The Political System of Kuwait

An overview of the political system of Kuwait

The State of Kuwait is a constitutional emirate with a parliamentary system of government. Kuwait gained independence from the UK on June 19, 1961. Its constitution, which combines aspects of both presidential and parliamentary systems of government, was approved and put into effect in 1962.

Executive Branch:

The chief of state is the Emir Sabah al-Ahmad al-Jabir al- Sabah (since 2006), and the Crown Prince is Nawafal-Ahmad al-Jabir al-Sabah.

The head of government is the Prime Minister, Jabir Al-Mubarak al-Hamad al-Sabah (since 2011). The first Deputy Prime Minister is Ahmad al-Hamud al-Jabir al-Sabah, and the Deputy Prime Ministers are Ahmad Al-Khalid al-Hamad al-Sabah, Sabah Al-Khalid al-Hamad al-Sabah, and Mustafa al-Jassim al-Shamali.

The Emir is a hereditary position, and it is the Emir who appoints the prime minister and deputy prime ministers.

There is a Cabinet/Council of Ministers that is appointed by the Prime Minister and approved by the Emir, with the most recent cabinet being formed in February 2012.

Legislative Branch:

Kuwait's National Assembly has 66 seats, of which 50 are elected by popular vote and 16 cabinet ministers are appointed by the Prime Minster). Elected members serve four years. (The most recent elections were in February 2012.)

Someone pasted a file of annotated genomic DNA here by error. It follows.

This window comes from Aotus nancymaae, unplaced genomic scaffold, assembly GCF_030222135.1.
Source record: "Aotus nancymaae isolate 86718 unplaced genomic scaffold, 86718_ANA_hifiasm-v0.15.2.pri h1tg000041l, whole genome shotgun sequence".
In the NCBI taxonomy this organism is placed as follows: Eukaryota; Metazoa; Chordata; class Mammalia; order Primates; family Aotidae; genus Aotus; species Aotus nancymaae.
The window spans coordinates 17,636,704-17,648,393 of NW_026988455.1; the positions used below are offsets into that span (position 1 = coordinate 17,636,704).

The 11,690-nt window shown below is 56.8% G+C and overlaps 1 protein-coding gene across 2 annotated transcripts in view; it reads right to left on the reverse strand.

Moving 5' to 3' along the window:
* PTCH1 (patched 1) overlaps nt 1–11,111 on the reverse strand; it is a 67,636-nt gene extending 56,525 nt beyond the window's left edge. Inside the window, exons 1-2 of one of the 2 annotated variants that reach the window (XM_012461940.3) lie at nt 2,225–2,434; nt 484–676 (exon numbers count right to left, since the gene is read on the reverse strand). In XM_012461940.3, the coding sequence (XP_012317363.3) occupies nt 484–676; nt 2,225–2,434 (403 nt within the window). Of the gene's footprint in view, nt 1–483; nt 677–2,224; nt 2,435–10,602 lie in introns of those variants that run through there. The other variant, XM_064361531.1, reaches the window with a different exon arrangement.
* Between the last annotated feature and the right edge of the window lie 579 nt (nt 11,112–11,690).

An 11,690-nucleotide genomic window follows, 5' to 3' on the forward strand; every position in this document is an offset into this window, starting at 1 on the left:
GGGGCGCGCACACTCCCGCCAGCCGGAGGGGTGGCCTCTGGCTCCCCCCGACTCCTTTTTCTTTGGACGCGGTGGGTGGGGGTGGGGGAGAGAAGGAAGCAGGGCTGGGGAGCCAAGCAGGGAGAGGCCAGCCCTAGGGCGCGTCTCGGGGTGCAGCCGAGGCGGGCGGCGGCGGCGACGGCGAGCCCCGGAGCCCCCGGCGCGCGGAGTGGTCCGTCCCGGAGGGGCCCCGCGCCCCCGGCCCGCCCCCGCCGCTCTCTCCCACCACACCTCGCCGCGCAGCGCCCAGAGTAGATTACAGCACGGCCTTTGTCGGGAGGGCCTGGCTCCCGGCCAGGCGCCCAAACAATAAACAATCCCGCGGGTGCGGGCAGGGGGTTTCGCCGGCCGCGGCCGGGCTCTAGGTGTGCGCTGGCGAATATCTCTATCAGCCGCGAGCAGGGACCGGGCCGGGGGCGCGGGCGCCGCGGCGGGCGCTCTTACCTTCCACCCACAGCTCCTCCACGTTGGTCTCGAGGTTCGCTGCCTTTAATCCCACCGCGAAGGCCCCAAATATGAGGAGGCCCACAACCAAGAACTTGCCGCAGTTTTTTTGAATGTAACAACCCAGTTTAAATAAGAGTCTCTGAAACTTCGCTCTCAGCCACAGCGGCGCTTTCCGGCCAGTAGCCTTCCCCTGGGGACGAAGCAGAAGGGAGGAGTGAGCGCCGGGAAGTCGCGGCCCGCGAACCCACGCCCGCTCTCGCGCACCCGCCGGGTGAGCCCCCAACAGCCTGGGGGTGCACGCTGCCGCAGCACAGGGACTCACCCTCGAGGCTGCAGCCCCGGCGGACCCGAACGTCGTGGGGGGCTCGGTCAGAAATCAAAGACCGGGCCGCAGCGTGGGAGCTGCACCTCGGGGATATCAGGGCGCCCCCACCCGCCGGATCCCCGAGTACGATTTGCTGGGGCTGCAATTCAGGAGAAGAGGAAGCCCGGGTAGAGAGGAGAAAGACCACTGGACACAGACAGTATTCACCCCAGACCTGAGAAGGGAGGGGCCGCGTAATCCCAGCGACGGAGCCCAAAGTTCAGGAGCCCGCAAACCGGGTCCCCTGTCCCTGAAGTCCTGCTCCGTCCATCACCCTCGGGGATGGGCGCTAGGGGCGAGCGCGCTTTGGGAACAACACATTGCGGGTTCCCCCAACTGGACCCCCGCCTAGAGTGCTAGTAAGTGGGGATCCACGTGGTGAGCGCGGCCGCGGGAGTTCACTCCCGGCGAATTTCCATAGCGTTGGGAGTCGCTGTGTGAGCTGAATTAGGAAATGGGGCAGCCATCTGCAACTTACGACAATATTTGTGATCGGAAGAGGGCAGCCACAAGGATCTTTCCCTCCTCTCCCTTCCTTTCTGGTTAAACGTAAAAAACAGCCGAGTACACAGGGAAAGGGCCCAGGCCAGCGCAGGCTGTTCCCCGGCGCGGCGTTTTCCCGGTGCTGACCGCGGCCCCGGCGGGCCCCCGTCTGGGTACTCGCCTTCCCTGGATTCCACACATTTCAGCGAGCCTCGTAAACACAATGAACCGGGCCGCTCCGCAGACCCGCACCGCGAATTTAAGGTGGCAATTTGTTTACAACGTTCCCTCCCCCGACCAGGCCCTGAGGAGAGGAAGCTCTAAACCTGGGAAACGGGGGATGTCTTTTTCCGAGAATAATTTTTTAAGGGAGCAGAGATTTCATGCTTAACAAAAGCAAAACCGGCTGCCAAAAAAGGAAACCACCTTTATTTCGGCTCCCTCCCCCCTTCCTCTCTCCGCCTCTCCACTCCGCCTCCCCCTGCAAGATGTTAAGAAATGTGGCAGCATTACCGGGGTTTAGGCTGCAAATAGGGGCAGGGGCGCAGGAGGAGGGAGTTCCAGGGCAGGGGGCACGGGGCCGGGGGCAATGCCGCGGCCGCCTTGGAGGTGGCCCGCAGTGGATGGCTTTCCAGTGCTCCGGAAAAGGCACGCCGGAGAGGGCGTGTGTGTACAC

Judicial Branch:

Kuwait has a civil law system, with Sharia law significantly used for personal matters. The judiciary is independent. In each of the country's six governorates there is a summary court. There is also a court of appeals, a Cassation Court, and a Constitutional Court.

Other:

There are a number of political groups that act as de facto parties and several legislative voting blocs in the National Assembly (i.e., tribal groups, merchants, Shi'ite activists, secular liberals, etc.), but formation of political parties is in practice illegal.

Adult males and females (since 2005) aged 21+ are allowed to vote; naturalized citizens can vote only after they have been citizens for at least 20 years. Males in the military or who are members of the police are not allowed to vote.

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